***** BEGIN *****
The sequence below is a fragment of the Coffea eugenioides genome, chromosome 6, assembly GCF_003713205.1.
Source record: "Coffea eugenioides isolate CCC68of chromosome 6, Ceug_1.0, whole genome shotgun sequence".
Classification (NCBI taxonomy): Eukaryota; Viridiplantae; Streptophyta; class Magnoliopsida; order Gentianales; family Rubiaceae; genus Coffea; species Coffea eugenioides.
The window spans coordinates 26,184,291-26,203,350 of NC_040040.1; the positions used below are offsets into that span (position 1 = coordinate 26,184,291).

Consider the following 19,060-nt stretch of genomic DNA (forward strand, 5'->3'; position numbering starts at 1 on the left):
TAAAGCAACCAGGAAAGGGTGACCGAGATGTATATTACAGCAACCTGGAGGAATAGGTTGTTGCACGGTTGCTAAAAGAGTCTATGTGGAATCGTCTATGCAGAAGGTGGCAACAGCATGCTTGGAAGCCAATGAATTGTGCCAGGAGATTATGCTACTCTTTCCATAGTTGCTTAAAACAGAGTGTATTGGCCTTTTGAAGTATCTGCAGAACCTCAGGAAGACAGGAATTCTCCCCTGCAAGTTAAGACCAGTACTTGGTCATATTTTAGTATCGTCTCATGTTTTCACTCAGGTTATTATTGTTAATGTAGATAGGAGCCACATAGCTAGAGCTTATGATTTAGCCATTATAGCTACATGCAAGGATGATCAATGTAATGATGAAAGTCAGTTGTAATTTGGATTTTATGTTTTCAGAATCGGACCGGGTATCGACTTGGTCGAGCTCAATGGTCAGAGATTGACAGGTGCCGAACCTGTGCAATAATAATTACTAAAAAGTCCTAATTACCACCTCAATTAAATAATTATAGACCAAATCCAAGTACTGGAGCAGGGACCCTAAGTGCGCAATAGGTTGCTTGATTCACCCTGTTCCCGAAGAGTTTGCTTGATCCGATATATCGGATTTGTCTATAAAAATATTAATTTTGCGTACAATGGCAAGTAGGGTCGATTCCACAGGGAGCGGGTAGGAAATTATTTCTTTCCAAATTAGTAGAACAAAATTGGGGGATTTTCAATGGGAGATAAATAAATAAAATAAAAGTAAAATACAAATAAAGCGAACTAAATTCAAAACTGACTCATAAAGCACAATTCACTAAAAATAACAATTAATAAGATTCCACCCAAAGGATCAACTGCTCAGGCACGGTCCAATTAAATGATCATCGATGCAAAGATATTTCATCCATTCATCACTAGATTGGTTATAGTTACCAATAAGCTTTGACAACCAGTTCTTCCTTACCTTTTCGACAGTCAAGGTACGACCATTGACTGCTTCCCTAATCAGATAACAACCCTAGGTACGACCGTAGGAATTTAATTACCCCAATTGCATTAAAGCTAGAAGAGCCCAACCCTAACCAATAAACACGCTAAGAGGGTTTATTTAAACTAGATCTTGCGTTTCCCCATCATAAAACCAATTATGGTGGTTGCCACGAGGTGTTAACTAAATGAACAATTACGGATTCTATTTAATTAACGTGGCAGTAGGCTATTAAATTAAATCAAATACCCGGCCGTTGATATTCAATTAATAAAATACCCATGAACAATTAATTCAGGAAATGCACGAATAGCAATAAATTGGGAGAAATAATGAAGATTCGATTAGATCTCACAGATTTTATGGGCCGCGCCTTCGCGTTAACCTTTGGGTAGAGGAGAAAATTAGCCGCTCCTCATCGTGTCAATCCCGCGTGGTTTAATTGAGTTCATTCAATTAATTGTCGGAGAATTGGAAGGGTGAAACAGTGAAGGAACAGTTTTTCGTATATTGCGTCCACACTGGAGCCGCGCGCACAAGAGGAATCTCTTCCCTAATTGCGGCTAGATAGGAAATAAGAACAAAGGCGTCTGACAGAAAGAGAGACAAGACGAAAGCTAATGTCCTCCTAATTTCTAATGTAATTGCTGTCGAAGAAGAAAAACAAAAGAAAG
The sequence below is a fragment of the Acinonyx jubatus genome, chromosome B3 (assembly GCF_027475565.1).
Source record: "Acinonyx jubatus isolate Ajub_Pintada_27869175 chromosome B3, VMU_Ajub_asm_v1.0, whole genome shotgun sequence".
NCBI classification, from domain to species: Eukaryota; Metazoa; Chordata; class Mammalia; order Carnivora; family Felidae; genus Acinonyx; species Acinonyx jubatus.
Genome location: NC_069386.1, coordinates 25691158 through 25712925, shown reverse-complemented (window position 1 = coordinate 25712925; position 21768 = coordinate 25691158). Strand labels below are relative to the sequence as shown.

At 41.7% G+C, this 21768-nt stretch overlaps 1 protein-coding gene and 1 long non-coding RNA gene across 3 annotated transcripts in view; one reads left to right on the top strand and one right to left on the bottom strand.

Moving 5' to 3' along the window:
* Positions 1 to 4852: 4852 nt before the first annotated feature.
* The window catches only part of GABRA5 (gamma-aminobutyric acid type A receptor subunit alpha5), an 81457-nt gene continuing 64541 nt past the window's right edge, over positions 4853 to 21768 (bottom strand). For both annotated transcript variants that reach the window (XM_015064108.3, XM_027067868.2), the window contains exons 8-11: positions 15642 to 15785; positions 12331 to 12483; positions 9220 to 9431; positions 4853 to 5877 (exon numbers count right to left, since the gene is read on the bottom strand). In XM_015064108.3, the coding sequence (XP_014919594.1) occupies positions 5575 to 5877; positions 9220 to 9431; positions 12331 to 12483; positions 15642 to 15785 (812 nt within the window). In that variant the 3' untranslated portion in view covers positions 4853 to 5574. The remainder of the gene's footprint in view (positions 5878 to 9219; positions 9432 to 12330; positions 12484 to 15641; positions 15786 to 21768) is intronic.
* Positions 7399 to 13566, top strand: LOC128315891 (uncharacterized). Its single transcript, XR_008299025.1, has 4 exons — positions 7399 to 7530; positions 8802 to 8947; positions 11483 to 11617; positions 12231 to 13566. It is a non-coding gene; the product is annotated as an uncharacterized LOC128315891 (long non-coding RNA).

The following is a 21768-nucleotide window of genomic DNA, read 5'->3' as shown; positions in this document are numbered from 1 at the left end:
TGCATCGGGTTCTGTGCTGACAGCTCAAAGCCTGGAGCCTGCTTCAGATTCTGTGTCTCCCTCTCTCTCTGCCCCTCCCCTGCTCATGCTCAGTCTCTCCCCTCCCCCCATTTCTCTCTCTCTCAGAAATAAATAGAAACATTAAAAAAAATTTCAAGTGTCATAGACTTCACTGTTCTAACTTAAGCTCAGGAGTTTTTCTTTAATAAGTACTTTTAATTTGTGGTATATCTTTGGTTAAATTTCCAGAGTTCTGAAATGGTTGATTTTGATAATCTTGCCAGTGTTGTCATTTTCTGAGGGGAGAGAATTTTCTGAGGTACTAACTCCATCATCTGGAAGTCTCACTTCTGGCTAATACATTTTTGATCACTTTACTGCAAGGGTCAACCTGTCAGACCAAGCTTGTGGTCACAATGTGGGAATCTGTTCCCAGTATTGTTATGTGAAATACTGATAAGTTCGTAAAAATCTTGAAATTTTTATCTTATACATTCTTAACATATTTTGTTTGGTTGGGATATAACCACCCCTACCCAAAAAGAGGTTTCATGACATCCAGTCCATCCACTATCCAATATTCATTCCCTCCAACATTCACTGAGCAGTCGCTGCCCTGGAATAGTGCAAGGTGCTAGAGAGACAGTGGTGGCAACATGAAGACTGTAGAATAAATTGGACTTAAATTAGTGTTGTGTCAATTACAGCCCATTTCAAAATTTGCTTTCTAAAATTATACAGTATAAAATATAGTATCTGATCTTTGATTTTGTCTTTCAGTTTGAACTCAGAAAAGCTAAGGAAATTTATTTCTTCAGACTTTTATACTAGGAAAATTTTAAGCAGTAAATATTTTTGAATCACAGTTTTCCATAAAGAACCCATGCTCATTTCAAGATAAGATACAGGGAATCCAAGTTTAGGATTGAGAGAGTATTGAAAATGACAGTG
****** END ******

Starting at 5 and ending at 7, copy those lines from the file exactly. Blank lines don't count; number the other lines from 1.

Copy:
Consider the following 19,060-nt stretch of genomic DNA (forward strand, 5'->3'; position numbering starts at 1 on the left):
TAAAGCAACCAGGAAAGGGTGACCGAGATGTATATTACAGCAACCTGGAGGAATAGGTTGTTGCACGGTTGCTAAAAGAGTCTATGTGGAATCGTCTATGCAGAAGGTGGCAACAGCATGCTTGGAAGCCAATGAATTGTGCCAGGAGATTATGCTACTCTTTCCATAGTTGCTTAAAACAGAGTGTATTGGCCTTTTGAAGTATCTGCAGAACCTCAGGAAGACAGGAATTCTCCCCTGCAAGTTAAGACCAGTACTTGGTCATATTTTAGTATCGTCTCATGTTTTCACTCAGGTTATTATTGTTAATGTAGATAGGAGCCACATAGCTAGAGCTTATGATTTAGCCATTATAGCTACATGCAAGGATGATCAATGTAATGATGAAAGTCAGTTGTAATTTGGATTTTATGTTTTCAGAATCGGACCGGGTATCGACTTGGTCGAGCTCAATGGTCAGAGATTGACAGGTGCCGAACCTGTGCAATAATAATTACTAAAAAGTCCTAATTACCACCTCAATTAAATAATTATAGACCAAATCCAAGTACTGGAGCAGGGACCCTAAGTGCGCAATAGGTTGCTTGATTCACCCTGTTCCCGAAGAGTTTGCTTGATCCGATATATCGGATTTGTCTATAAAAATATTAATTTTGCGTACAATGGCAAGTAGGGTCGATTCCACAGGGAGCGGGTAGGAAATTATTTCTTTCCAAATTAGTAGAACAAAATTGGGGGATTTTCAATGGGAGATAAATAAATAAAATAAAAGTAAAATACAAATAAAGCGAACTAAATTCAAAACTGACTCATAAAGCACAATTCACTAAAAATAACAATTAATAAGATTCCACCCAAAGGATCAACTGCTCAGGCACGGTCCAATTAAATGATCATCGATGCAAAGATATTTCATCCATTCATCACTAGATTGGTTATAGTTACCAATAAGCTTTGACAACCAGTTCTTCCTTACCTTTTCGACAGTCAAGGTACGACCATTGACTGCTTCCCTAATCAGATAACAACCCTAGGTACGACCGTAGGAATTTAATTACCCCAATTGCATTAAAGCTAGAAGAGCCCAACCCTAACCAATAAACACGCTAAGAGGGTTTATTTAAACTAGATCTTGCGTTTCCCCATCATAAAACCAATTATGGTGGTTGCCACGAGGTGTTAACTAAATGAACAATTACGGATTCTATTTAATTAACGTGGCAGTAGGCTATTAAATTAAATCAAATACCCGGCCGTTGATATTCAATTAATAAAATACCCATGAACAATTAATTCAGGAAATGCACGAATAGCAATAAATTGGGAGAAATAATGAAGATTCGATTAGATCTCACAGATTTTATGGGCCGCGCCTTCGCGTTAACCTTTGGGTAGAGGAGAAAATTAGCCGCTCCTCATCGTGTCAATCCCGCGTGGTTTAATTGAGTTCATTCAATTAATTGTCGGAGAATTGGAAGGGTGAAACAGTGAAGGAACAGTTTTTCGTATATTGCGTCCACACTGGAGCCGCGCGCACAAGAGGAATCTCTTCCCTAATTGCGGCTAGATAGGAAATAAGAACAAAGGCGTCTGACAGAAAGAGAGACAAGACGAAAGCTAATGTCCTCCTAATTTCTAATGTAATTGCTGTCGAAGAAGAAAAACAAAAGAAAG
The sequence below is a fragment of the Acinonyx jubatus genome, chromosome B3 (assembly GCF_027475565.1).